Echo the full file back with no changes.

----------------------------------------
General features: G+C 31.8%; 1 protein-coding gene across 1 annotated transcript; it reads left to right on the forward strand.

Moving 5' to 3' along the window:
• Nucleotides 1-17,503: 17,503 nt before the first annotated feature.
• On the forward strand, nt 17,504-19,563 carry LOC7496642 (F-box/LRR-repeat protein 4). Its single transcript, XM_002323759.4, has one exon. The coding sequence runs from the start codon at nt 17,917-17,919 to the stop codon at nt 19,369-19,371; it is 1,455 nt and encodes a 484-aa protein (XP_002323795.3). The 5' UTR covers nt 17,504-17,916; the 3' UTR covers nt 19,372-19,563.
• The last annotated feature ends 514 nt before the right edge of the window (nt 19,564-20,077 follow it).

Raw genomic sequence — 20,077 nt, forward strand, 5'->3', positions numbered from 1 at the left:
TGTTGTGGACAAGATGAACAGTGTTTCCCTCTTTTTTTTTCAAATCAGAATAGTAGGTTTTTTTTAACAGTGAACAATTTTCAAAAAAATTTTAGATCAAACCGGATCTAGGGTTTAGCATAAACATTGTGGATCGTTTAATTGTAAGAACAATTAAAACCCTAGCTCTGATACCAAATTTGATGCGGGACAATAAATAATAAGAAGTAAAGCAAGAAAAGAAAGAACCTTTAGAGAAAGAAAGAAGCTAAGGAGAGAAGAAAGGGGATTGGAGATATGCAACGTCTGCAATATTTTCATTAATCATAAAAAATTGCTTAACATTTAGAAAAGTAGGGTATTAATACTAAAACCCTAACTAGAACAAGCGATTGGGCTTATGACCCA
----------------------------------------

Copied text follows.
General features: G+C 31.8%; 1 protein-coding gene across 1 annotated transcript; it reads left to right on the forward strand.

Moving 5' to 3' along the window:
• Nucleotides 1-17,503: 17,503 nt before the first annotated feature.
• On the forward strand, nt 17,504-19,563 carry LOC7496642 (F-box/LRR-repeat protein 4). Its single transcript, XM_002323759.4, has one exon. The coding sequence runs from the start codon at nt 17,917-17,919 to the stop codon at nt 19,369-19,371; it is 1,455 nt and encodes a 484-aa protein (XP_002323795.3). The 5' UTR covers nt 17,504-17,916; the 3' UTR covers nt 19,372-19,563.
• The last annotated feature ends 514 nt before the right edge of the window (nt 19,564-20,077 follow it).

Raw genomic sequence — 20,077 nt, forward strand, 5'->3', positions numbered from 1 at the left:
TGTTGTGGACAAGATGAACAGTGTTTCCCTCTTTTTTTTTCAAATCAGAATAGTAGGTTTTTTTTAACAGTGAACAATTTTCAAAAAAATTTTAGATCAAACCGGATCTAGGGTTTAGCATAAACATTGTGGATCGTTTAATTGTAAGAACAATTAAAACCCTAGCTCTGATACCAAATTTGATGCGGGACAATAAATAATAAGAAGTAAAGCAAGAAAAGAAAGAACCTTTAGAGAAAGAAAGAAGCTAAGGAGAGAAGAAAGGGGATTGGAGATATGCAACGTCTGCAATATTTTCATTAATCATAAAAAATTGCTTAACATTTAGAAAAGTAGGGTATTAATACTAAAACCCTAACTAGAACAAGCGATTGGGCTTATGACCCA